'Unique' Ancient Burial of Two Infants With 'Helmets' Made From Skulls of Other Children Discovered

Researchers have uncovered a bizarre ancient burial on the central coast of Ecuador of two infants with "helmets" made from the skulls of other children.

According to a study published in the journal Latin American Antiquity, the infants were found during excavations between 2014 and 2016 at a ritual complex known as Salango, inside two burial mounds which have been dated to approximately 100 B.C.

Alongside the two infants, the researchers also discovered nine other sets of remains in the burial mounds.

The authors of the study—which was led by Sara Juengst from the Department of Anthropology, University of North Carolina–Charlotte—say that this burial is "unique," representing the only known evidence of juvenile skulls being used as ritual headgear.

"As far as we know, this is the only example of this practice anywhere in the world," Juengst told Newsweek. "[Although] including extra heads in burials is not so uncommon in pre-Hispanic South America, either as trophy heads made from enemies, or as ensuring links to ancestors."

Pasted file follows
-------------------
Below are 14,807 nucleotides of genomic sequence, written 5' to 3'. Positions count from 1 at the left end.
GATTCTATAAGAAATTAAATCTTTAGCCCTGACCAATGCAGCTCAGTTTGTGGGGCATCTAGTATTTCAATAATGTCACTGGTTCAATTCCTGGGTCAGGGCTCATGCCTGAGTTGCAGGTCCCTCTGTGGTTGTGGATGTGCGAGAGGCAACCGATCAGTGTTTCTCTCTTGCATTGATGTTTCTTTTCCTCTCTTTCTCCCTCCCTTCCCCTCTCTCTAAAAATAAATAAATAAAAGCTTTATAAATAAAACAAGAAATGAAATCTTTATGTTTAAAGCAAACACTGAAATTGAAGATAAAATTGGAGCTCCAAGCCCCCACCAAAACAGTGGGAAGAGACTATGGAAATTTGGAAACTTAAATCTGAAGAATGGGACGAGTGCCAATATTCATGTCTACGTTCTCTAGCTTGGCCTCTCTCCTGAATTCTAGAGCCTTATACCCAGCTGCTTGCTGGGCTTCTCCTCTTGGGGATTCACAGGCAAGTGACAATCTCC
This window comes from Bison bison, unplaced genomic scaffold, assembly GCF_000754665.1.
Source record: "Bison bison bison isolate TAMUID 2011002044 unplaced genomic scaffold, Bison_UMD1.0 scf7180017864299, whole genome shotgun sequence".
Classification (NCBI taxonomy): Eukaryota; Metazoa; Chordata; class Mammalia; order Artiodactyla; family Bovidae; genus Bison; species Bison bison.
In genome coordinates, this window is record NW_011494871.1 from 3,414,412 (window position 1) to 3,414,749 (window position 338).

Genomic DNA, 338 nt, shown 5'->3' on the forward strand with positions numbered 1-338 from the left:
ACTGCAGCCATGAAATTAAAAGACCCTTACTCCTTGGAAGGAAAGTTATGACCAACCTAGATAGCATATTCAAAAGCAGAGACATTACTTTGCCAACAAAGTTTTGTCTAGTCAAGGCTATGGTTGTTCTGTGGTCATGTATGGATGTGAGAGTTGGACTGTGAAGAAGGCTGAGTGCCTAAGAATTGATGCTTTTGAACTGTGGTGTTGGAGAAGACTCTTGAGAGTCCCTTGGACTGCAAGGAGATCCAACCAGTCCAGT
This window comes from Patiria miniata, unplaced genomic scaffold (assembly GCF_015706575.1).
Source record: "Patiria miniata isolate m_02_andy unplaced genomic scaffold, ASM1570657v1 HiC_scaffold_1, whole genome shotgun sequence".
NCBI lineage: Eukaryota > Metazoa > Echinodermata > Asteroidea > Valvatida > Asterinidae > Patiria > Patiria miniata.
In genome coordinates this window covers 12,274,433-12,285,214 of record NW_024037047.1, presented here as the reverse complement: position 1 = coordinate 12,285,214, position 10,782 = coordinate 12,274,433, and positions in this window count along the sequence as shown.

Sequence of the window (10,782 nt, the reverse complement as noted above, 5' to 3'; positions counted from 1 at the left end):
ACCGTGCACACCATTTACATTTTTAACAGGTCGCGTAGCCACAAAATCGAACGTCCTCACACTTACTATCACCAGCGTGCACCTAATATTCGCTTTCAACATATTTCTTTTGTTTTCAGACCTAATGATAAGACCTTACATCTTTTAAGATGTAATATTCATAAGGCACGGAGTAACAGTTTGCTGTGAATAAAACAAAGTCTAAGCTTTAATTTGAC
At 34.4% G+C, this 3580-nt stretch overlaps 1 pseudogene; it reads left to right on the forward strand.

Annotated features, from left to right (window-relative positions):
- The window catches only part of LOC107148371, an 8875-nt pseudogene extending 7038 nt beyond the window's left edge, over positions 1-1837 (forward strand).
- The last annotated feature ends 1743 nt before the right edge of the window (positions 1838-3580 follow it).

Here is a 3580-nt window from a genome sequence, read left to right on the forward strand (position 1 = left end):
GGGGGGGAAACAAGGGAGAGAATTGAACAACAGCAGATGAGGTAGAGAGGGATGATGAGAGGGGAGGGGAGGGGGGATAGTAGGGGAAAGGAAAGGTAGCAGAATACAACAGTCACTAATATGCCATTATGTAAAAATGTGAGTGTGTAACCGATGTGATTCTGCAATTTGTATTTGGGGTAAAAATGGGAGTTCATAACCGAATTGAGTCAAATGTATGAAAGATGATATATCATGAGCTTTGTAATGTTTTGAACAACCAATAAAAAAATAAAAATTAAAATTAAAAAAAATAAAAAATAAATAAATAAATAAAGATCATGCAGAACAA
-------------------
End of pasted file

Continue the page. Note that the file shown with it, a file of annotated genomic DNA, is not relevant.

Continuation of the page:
The study suggests that the cranial "helmets" were placed around the head of the infants at the time of burial. All of them showed signs of injury associated with bodily stress. The researchers say it's likely that the skull "helmets" still had flesh on them when they were used as headgear because without it, they would have fallen apart, LiveScience reported.

According to the researchers, the human head was a "potent symbol" for many ancient South American cultures.

"Heads were commonly depicted in iconography, pottery, stone, and with literal heads in pre-Columbian South America," Juengst said. "They are generally representative of power, ancestors, and may demonstrate dominance over other groups—such as through the creation of trophy heads from conquered enemies. Children were also seen by many Andean groups as special in ritual circumstances—such as the Inca sacrifice of children on mountaintops."

Salango burial head
One of the infant skulls found at the Salango burial site. Sara Juengst

It currently remains to be seen how the infants and other children died, or indeed why the "helmets" were made in the first place. However, one hypothesis is that they were intended as a form of protection in the afterlife. The team found several stone figurines depicting ancestors beside the infant burials, lending further credence to this idea.

"We don't have any evidence that any of these children were sacrificed and the presence of pathology suggests that they probably were quite ill anyway," she said. "What the relationship was (if any) between the primary burials and additional skulls is unclear currently though. We suspect that they were doing this in reaction to some sort of natural or social disaster and are ensuring that these infants had extra protection or extra links to ancestors through their burials."